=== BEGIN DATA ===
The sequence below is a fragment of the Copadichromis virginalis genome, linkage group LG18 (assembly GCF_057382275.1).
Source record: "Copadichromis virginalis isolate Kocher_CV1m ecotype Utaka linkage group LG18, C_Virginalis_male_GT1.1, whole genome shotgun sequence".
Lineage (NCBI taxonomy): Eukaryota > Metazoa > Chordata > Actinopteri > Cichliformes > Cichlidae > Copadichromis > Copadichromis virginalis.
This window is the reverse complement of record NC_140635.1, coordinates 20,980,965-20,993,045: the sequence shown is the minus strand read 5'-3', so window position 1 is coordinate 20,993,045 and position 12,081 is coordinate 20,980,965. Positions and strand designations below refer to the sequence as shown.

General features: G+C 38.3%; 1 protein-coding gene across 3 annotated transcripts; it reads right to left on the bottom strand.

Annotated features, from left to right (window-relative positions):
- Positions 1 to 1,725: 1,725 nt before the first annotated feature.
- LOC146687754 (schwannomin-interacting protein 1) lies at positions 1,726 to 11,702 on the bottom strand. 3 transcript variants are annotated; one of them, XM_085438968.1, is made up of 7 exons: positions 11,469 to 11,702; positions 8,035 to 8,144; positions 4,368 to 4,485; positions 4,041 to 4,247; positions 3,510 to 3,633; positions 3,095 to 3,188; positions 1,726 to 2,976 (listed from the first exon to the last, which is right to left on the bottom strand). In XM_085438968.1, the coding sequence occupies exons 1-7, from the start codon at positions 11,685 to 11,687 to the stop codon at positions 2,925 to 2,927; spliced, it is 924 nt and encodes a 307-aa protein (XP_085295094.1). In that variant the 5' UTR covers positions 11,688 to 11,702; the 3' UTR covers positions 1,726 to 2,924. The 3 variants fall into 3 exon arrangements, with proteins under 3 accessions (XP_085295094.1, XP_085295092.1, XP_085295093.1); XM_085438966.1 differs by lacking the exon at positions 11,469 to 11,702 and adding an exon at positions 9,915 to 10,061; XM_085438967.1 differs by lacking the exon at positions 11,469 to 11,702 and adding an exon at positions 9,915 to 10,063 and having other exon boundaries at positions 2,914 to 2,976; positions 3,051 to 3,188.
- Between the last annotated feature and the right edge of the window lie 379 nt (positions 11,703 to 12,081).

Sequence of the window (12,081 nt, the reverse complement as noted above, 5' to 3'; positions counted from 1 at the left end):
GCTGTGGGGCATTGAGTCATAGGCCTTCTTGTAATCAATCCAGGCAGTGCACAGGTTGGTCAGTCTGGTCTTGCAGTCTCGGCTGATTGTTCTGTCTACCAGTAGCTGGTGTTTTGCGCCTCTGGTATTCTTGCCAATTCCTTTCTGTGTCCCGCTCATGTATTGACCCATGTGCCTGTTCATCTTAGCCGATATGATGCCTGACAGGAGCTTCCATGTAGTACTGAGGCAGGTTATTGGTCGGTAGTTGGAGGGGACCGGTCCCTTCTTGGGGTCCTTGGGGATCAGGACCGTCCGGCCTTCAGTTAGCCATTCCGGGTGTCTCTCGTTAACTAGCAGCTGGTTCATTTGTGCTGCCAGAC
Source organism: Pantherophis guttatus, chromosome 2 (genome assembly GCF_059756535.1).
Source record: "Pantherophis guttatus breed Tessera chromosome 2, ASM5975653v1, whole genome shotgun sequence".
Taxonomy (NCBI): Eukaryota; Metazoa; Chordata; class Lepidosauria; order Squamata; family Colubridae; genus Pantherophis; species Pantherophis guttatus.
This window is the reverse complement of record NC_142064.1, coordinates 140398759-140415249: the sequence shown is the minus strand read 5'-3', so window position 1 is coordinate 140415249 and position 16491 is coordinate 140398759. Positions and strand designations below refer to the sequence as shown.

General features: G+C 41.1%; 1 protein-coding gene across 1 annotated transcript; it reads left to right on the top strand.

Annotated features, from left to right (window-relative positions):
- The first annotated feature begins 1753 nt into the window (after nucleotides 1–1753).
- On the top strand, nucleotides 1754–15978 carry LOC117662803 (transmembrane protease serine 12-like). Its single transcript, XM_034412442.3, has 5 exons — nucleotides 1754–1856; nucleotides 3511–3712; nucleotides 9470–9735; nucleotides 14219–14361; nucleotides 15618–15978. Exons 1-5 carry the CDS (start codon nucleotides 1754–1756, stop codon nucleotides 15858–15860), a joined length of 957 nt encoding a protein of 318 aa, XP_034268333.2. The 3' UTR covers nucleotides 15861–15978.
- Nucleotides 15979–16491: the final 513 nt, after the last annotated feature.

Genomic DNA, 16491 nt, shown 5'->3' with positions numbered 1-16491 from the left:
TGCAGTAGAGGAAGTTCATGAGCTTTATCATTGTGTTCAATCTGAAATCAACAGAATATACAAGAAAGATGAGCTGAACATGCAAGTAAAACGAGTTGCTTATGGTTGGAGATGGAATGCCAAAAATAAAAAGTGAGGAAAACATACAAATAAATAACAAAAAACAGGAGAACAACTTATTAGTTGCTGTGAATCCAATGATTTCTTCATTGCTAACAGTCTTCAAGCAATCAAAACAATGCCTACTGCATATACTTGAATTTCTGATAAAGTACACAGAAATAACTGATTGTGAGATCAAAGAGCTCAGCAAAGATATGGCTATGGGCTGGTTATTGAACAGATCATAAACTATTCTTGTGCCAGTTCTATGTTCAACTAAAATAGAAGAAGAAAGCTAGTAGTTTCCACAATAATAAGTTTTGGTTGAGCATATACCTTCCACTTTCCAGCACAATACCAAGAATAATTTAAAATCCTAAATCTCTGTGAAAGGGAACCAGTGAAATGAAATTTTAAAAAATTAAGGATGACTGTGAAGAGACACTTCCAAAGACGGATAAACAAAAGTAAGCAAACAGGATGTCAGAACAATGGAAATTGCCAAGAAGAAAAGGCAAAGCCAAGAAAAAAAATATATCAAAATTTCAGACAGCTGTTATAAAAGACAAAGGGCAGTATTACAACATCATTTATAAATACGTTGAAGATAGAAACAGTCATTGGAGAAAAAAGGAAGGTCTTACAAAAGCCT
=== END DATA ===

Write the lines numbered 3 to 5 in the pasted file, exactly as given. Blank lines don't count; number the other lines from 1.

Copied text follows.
Lineage (NCBI taxonomy): Eukaryota > Metazoa > Chordata > Actinopteri > Cichliformes > Cichlidae > Copadichromis > Copadichromis virginalis.
This window is the reverse complement of record NC_140635.1, coordinates 20,980,965-20,993,045: the sequence shown is the minus strand read 5'-3', so window position 1 is coordinate 20,993,045 and position 12,081 is coordinate 20,980,965. Positions and strand designations below refer to the sequence as shown.

General features: G+C 38.3%; 1 protein-coding gene across 3 annotated transcripts; it reads right to left on the bottom strand.